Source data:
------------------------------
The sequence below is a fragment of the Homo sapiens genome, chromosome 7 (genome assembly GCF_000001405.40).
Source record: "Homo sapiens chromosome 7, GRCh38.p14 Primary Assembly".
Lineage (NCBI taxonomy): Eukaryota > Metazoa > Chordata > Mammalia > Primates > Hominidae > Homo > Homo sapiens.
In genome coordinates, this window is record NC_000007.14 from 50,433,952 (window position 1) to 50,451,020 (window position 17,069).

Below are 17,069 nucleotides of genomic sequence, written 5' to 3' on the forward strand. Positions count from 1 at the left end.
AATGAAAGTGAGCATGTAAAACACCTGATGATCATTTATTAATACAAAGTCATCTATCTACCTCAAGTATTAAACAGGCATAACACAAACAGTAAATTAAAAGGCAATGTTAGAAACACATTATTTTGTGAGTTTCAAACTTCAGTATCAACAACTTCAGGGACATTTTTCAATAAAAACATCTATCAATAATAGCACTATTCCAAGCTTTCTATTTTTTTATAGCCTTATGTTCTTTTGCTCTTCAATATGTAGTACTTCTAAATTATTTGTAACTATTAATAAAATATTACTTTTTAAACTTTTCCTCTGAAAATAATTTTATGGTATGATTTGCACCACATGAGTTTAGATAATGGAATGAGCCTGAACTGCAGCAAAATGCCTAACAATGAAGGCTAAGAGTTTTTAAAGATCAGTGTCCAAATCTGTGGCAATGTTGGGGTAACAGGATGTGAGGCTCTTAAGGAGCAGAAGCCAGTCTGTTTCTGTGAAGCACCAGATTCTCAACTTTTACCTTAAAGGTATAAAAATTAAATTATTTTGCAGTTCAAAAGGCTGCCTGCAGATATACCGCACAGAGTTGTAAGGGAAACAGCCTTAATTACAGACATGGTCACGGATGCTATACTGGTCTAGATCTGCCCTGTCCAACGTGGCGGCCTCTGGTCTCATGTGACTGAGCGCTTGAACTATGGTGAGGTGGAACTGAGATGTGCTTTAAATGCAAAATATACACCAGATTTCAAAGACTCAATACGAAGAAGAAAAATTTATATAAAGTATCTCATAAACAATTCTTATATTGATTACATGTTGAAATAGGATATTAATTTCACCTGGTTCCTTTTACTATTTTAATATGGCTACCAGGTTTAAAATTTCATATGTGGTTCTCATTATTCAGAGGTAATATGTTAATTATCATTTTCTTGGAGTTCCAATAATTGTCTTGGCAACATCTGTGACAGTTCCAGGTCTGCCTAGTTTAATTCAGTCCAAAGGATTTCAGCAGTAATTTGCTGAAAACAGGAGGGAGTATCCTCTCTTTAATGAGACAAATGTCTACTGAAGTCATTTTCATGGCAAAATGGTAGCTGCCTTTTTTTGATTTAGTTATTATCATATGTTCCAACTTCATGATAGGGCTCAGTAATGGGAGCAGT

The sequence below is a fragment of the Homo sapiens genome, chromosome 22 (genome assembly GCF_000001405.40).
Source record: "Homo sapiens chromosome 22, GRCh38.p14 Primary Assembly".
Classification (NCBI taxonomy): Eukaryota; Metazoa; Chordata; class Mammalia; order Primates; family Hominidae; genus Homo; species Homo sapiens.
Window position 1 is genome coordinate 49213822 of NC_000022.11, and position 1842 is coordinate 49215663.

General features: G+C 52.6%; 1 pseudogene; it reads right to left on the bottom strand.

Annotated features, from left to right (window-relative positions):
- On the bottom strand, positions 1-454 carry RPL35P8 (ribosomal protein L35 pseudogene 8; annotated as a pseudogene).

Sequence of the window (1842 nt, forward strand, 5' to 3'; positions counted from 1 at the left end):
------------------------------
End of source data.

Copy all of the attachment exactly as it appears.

The sequence below is a fragment of the Homo sapiens genome, chromosome 7 (genome assembly GCF_000001405.40).
Source record: "Homo sapiens chromosome 7, GRCh38.p14 Primary Assembly".
Lineage (NCBI taxonomy): Eukaryota > Metazoa > Chordata > Mammalia > Primates > Hominidae > Homo > Homo sapiens.
In genome coordinates, this window is record NC_000007.14 from 50,433,952 (window position 1) to 50,451,020 (window position 17,069).

Below are 17,069 nucleotides of genomic sequence, written 5' to 3' on the forward strand. Positions count from 1 at the left end.
AATGAAAGTGAGCATGTAAAACACCTGATGATCATTTATTAATACAAAGTCATCTATCTACCTCAAGTATTAAACAGGCATAACACAAACAGTAAATTAAAAGGCAATGTTAGAAACACATTATTTTGTGAGTTTCAAACTTCAGTATCAACAACTTCAGGGACATTTTTCAATAAAAACATCTATCAATAATAGCACTATTCCAAGCTTTCTATTTTTTTATAGCCTTATGTTCTTTTGCTCTTCAATATGTAGTACTTCTAAATTATTTGTAACTATTAATAAAATATTACTTTTTAAACTTTTCCTCTGAAAATAATTTTATGGTATGATTTGCACCACATGAGTTTAGATAATGGAATGAGCCTGAACTGCAGCAAAATGCCTAACAATGAAGGCTAAGAGTTTTTAAAGATCAGTGTCCAAATCTGTGGCAATGTTGGGGTAACAGGATGTGAGGCTCTTAAGGAGCAGAAGCCAGTCTGTTTCTGTGAAGCACCAGATTCTCAACTTTTACCTTAAAGGTATAAAAATTAAATTATTTTGCAGTTCAAAAGGCTGCCTGCAGATATACCGCACAGAGTTGTAAGGGAAACAGCCTTAATTACAGACATGGTCACGGATGCTATACTGGTCTAGATCTGCCCTGTCCAACGTGGCGGCCTCTGGTCTCATGTGACTGAGCGCTTGAACTATGGTGAGGTGGAACTGAGATGTGCTTTAAATGCAAAATATACACCAGATTTCAAAGACTCAATACGAAGAAGAAAAATTTATATAAAGTATCTCATAAACAATTCTTATATTGATTACATGTTGAAATAGGATATTAATTTCACCTGGTTCCTTTTACTATTTTAATATGGCTACCAGGTTTAAAATTTCATATGTGGTTCTCATTATTCAGAGGTAATATGTTAATTATCATTTTCTTGGAGTTCCAATAATTGTCTTGGCAACATCTGTGACAGTTCCAGGTCTGCCTAGTTTAATTCAGTCCAAAGGATTTCAGCAGTAATTTGCTGAAAACAGGAGGGAGTATCCTCTCTTTAATGAGACAAATGTCTACTGAAGTCATTTTCATGGCAAAATGGTAGCTGCCTTTTTTTGATTTAGTTATTATCATATGTTCCAACTTCATGATAGGGCTCAGTAATGGGAGCAGT

The sequence below is a fragment of the Homo sapiens genome, chromosome 22 (genome assembly GCF_000001405.40).
Source record: "Homo sapiens chromosome 22, GRCh38.p14 Primary Assembly".
Classification (NCBI taxonomy): Eukaryota; Metazoa; Chordata; class Mammalia; order Primates; family Hominidae; genus Homo; species Homo sapiens.
Window position 1 is genome coordinate 49213822 of NC_000022.11, and position 1842 is coordinate 49215663.

General features: G+C 52.6%; 1 pseudogene; it reads right to left on the bottom strand.

Annotated features, from left to right (window-relative positions):
- On the bottom strand, positions 1-454 carry RPL35P8 (ribosomal protein L35 pseudogene 8; annotated as a pseudogene).

Sequence of the window (1842 nt, forward strand, 5' to 3'; positions counted from 1 at the left end):